N.B I recommend using the lowest amount of limes and fish sauce and Taste! Adjust if necessary as everyone’s taste varies.

Let’s Cook!

  • The first thing to do is put about 2 litres of water in a large pot to boil.
  • Then I like to start by squeezing my limes. This is not the first step of the recipe, but it’s best to have your limes squeezed so when you need them later, you don’t need to rush to squeeze them all.
  • Take your stalks of lemongrass, and first tear off the outermost leaf and throw it out. Then, I like to use a rolling-pin or the handle end of a knife to lightly pound the lemongrass to release the flavours. Then just slice it diagonally into 1-inch strips or so.
  • Take about 1 thumb-sized chunk of the root part of galangal, and chop it into slices.
  • Coarsely break about 10 kaffir lime leaves – no need to cut them, just tear them – which is going to help release their flavour.
  • Peel about 5 cloves of garlic.
  • I used about 10 Thai birds eye chillies for this recipe, but you can use however many you’d like. First, take off the stem, and then you can either just slice them in two pieces, or give them a little pound on your cutting board like I did (just be careful of flying seeds). You can also remove the seeds if you still like the chilli flavour but not as much heat.
  • Throw the lemongrass, galangal, kaffir lime leaves, garlic and chillies into the water.
  • You can put the lid on just so it starts to boil which releases the herb flavours quicker.
  • Boil your soup with all the herbs in it for about 10 minutes.
  • Then add your mushrooms, which you should pre-rinse beforehand.
  • Cook for 4-5 minutes.
  • Add tomatoes and onions. Cook for further 6-8 minutes.
  • Now add your noodles and after 2 mins add your salmon and cook for a further 5 mins until salmon is just poached…
  • Remove from heat and gently stir in fish sauce, lime juice, sugar and cilantro.
    Taste and adjust if necessary.
  • This delicious soup is now ready to serve. Garnish with half a boiled egg and some coriander…

Enjoy!

If you are doing an original Tom Yum with prawns, only add your 500 gm of prepared prawns and cook for 2-3 mins max ( if overcooked the prawns will sink to the bottom of the pan. If you get any scum on the surface of soup it’s from the prawns then just skim off with a spoon. Then remove from heat and gently stir in fish sauce, lime juice, sugar and cilantro.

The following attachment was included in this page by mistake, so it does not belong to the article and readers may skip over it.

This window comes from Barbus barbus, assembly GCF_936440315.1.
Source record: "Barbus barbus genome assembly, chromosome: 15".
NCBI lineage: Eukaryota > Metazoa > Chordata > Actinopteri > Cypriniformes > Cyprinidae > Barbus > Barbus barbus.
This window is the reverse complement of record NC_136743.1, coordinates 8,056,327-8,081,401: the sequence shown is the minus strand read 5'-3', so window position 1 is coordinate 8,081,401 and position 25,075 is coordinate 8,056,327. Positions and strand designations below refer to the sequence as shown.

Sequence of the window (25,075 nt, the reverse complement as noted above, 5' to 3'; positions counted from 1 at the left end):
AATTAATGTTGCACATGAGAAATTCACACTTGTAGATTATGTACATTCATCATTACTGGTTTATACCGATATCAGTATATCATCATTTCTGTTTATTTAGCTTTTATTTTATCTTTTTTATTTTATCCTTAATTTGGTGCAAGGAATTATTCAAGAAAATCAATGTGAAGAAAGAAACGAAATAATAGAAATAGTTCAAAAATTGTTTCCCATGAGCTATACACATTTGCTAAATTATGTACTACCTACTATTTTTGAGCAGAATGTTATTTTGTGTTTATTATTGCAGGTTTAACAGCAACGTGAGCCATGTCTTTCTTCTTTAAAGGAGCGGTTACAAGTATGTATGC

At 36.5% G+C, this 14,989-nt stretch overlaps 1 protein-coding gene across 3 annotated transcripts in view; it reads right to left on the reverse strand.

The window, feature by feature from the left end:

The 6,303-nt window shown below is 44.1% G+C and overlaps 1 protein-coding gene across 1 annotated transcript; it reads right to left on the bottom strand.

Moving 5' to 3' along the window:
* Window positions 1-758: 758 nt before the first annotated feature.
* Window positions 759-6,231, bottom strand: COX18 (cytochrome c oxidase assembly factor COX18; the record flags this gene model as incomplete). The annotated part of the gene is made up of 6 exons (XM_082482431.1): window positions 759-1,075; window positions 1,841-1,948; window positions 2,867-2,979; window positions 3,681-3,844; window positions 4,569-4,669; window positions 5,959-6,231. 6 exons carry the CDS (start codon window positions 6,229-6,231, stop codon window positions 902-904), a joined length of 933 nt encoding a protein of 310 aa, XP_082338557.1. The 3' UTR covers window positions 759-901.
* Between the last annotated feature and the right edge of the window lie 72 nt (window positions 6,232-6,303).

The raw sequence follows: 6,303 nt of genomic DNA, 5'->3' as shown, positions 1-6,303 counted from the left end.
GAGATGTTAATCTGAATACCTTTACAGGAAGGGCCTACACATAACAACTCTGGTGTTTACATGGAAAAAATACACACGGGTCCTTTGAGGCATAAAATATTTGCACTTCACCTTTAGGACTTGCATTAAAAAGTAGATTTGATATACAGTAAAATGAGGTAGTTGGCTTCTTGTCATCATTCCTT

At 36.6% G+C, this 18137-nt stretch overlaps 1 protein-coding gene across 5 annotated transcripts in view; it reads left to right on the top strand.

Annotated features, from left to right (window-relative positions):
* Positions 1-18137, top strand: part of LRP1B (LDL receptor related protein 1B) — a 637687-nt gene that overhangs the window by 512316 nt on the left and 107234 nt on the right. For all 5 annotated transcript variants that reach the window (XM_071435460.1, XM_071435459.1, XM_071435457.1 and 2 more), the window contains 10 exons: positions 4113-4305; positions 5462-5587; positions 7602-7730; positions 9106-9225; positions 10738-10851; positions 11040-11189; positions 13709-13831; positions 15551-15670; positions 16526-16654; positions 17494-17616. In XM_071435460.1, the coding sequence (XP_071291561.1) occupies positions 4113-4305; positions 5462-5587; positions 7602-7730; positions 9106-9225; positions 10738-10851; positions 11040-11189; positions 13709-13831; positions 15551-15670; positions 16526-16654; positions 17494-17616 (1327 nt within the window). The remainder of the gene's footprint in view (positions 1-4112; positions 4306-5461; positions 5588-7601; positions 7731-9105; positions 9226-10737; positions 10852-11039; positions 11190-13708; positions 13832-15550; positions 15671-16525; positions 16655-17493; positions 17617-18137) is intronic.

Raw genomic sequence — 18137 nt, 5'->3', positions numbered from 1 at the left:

Taste and adjust if necessary.

Enjoy!

I hope these recipes have given you some ideas how to maximise your B5 intake…

Until next time have a lovely Easter and have some chocolate for me as we can’t get Easter eggs here…xx

My thanks to Carol for preparing these delicious dishes to ensure you and your family are obtaining adequate amounts of vitamins such as B5 in your diet. 

You can find out more about Carol and catch up with her Food and Cookery Column HERE

Connect to Carol via her blog: https://carolcooks2.com/

Thank you for dropping in today and if you have any questions for either of us then please do not hesitate to ask in the comments. Your feedback is always welcome.

You will find me with some other blogging friends on a relatively new, and friendlier site called MeWe…. mewe.com/i/sallycronin

And Carol and I are both in the group where you can share your blog posts https://mewe.com/join/authorsbloggerscircleabcgroup

 

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68 thoughts on “Smorgasbord Health Column – Cook from Scratch to prevent nutritional deficiency with Sally Cronin and Carol Taylor – Vitamin B5 – Pantothenic Acid

  1. If it stops grey hair and wrinkles, I’m there. My hairdresser made me laugh the other day, I asked her if I had any grey hair and she looked and said, with a look of slight annoyance, no, I have some white hairs and they fit in with my hair colour so you can’t see them. I am lucky that way. My Mom’s mother was completely white haired when she died.

    Liked by 2 people

    • Same as me mine was like that, Robbie I never had dark roots it just blended… which is unusual for light hair I am white but all of my family started getting white hairs in their late 20’s…My dads genes…haha

      Liked by 2 people

      • I started doing that here but sun just bleached it so quick I gave up and it white not that yellow white although am toying about having that lovely dark grey tint but think it may be too dark for me xxx

        Liked by 1 person

      • My hair is black with gray running through.

        I get what is said to be red streaks in my hair in the summer from the sun.

        I wonder if this is due to my having Native American in my family?

        Liked by 2 people

      • I don’t know, but once when I was a younger me, I decided I wanted highlights in my hair, and when I went to the beauty shop the hairdresser asked me why I’d bother.

        She convinced me to leave my hair as it was.